Every year thousands of high school students take part in national and regional science fairs. PopSci scours those events to find 10 students with truly world-changing ideas backed by functioning prototypes. Turns out, some of the country’s most brilliant inventors aren’t yet even old enough to drive.
Jack Andraka’s pancreatic cancer test is 168 times faster and 400 times more sensitive than current diagnostics. To create his test, he coats filter paper with carbon nanotubes and antibodies. Mesothelin, a protein over-expressed in the blood and urine of pancreatic-cancer patients, binds to the antibodies. That pushes the nanotubes apart and raises the electrical resistance, which doctors can then measure.
What’s next: Andraka plans to build a company around his cancer test.
Marian Bechtel’s invention, a repurposed metal detector, uses vibrations and sound waves to find land mines. First, she sends seismic waves into the ground with a tool normally used to prevent bubbles in drying concrete. In response, the plastics and metals in mine containers produce vibrations; when the detector’s two microphones are equidistant from a mine, the vibrations cancel out, indicating the mine is underneath.
What’s next: Bechtel plans to major in physics at Bryn Mawr College.
“Smart” football helmets built with accelerometers and sensors can detect concussion-strength forces, but they are too expensive for most schools. Braeden Benedict developed an inexpensive solution. When the helmet is hit with a force of 75 Gs or more, typically enough to cause a concussion, the device releases dye through a tube onto the helmet’s surface, which forms an inkblot visible from the sidelines.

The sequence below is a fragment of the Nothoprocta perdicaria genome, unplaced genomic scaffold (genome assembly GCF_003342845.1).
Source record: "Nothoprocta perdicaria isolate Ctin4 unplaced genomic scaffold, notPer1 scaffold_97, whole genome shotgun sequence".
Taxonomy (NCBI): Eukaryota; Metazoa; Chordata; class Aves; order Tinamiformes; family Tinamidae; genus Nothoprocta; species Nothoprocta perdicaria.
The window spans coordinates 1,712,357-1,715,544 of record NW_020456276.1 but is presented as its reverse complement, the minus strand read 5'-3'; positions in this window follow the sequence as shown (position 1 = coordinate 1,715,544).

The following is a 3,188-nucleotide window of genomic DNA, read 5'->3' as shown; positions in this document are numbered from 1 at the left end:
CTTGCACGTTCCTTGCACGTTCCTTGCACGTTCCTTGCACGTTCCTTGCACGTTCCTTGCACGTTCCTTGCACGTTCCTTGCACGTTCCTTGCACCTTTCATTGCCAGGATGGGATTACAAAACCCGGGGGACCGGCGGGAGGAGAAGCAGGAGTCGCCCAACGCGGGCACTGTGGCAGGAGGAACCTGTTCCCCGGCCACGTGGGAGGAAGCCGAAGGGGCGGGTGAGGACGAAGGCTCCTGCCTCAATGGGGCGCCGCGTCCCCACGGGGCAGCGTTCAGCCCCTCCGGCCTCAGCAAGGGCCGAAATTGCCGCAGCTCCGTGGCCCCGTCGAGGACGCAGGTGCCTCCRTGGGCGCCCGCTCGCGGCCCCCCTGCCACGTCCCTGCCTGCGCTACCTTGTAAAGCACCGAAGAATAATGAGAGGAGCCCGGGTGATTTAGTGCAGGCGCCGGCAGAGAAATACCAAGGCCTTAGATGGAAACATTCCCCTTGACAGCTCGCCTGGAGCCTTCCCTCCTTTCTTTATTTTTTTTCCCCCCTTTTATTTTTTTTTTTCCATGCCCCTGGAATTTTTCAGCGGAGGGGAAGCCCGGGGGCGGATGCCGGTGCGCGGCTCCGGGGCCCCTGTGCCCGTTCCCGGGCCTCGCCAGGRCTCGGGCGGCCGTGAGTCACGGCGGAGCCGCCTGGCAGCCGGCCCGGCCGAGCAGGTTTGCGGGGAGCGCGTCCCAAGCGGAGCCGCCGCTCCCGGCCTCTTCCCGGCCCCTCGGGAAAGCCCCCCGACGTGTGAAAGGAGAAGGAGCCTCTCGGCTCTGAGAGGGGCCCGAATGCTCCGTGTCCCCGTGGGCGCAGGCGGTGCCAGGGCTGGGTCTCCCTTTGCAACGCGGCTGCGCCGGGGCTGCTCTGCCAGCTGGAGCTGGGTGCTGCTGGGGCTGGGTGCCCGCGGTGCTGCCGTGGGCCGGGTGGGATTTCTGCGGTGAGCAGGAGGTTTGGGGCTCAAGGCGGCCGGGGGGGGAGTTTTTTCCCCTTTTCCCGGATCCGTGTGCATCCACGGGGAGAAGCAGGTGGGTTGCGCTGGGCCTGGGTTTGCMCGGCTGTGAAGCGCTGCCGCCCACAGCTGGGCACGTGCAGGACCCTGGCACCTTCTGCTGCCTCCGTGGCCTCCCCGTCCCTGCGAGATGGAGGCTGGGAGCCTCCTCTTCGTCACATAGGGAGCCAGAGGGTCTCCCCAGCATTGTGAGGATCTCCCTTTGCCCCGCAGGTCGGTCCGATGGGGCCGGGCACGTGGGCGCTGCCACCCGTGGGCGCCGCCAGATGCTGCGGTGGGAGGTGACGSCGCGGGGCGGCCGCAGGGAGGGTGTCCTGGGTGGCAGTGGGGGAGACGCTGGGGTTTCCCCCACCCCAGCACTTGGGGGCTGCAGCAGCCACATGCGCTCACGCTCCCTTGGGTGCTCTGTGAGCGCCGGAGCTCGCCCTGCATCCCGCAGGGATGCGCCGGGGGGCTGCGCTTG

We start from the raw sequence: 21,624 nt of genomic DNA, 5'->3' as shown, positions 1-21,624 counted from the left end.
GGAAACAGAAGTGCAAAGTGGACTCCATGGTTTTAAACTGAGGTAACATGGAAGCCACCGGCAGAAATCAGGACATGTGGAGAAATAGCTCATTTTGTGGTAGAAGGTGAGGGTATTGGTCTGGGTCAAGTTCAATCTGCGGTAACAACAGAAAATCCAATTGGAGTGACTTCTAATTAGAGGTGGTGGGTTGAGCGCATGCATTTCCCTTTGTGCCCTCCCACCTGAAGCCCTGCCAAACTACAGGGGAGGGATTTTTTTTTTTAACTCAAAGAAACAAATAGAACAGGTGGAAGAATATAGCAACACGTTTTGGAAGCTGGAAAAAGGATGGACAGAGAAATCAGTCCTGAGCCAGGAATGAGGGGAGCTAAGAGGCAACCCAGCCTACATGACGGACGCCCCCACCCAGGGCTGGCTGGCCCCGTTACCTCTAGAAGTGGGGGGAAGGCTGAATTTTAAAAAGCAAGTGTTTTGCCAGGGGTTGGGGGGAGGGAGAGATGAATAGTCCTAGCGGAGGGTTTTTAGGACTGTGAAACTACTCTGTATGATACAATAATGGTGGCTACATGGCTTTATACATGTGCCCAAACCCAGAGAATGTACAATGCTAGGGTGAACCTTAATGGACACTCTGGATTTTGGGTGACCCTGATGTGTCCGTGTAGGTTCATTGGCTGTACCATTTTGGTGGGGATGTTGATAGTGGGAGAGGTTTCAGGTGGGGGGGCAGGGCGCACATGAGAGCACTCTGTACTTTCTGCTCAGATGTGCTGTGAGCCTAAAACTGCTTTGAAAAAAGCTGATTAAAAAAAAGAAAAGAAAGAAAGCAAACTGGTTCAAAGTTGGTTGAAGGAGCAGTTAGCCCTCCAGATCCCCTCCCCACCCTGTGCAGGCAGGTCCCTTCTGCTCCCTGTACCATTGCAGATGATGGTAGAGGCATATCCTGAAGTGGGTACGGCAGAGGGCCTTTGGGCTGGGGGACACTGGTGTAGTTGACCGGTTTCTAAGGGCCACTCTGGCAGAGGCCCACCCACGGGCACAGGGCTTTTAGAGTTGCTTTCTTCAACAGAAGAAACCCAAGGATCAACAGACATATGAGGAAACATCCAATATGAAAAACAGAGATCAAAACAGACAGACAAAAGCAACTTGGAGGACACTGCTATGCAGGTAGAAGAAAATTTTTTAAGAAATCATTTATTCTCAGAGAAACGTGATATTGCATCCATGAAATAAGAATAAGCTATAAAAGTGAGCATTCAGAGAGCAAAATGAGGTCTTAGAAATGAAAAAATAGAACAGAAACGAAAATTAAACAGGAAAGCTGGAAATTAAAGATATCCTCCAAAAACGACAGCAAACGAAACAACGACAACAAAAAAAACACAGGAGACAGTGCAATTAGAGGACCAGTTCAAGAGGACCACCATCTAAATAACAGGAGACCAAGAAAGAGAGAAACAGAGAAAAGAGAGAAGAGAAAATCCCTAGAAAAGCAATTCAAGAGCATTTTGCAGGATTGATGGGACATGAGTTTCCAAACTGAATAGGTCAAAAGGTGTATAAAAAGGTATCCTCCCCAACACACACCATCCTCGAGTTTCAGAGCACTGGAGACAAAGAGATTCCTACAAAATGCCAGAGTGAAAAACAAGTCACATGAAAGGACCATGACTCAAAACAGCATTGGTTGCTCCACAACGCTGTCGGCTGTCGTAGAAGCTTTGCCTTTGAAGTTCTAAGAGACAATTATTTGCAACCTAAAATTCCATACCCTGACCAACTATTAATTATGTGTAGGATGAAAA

What’s next: Benedict plans to try to license his invention to a company.
Fabian Fernandez-Han’s bike desalinates and purifies brackish water while a rider pedals. The bike has a 15-gallon canister attached near the handlebars. As the front wheel spins, it pumps water from the canister through a reverse osmosis system that removes salt and impurities. Freshwater then moves into a container attached to the rear wheel. One hour of pedaling produces 20 gallons of drinkable water.
What’s next: Fernandez-Han would like to study engineering in college and later get an MBA.
Name: Raja Selvakumar
High school: Milton High School, Alpharetta, Georgia
Invention: Fuel cell that runs on stomach bacteria
Raja Selvakumar’s fuel cell uses a naturally occurring process as a fuel source that could one day power diagnostic and surgical nanobots. Gastrobacteria on the stomach lining break down glucose for energy, which liberates electrons. A carbon pad in Selvakumar’s fuel cell absorbs the electrons, which generates a current and could power a ’bot. The ’bot would later pass through the patient’s digestive system.
What’s next: Selvakumar would like to study engineering at MIT.single page
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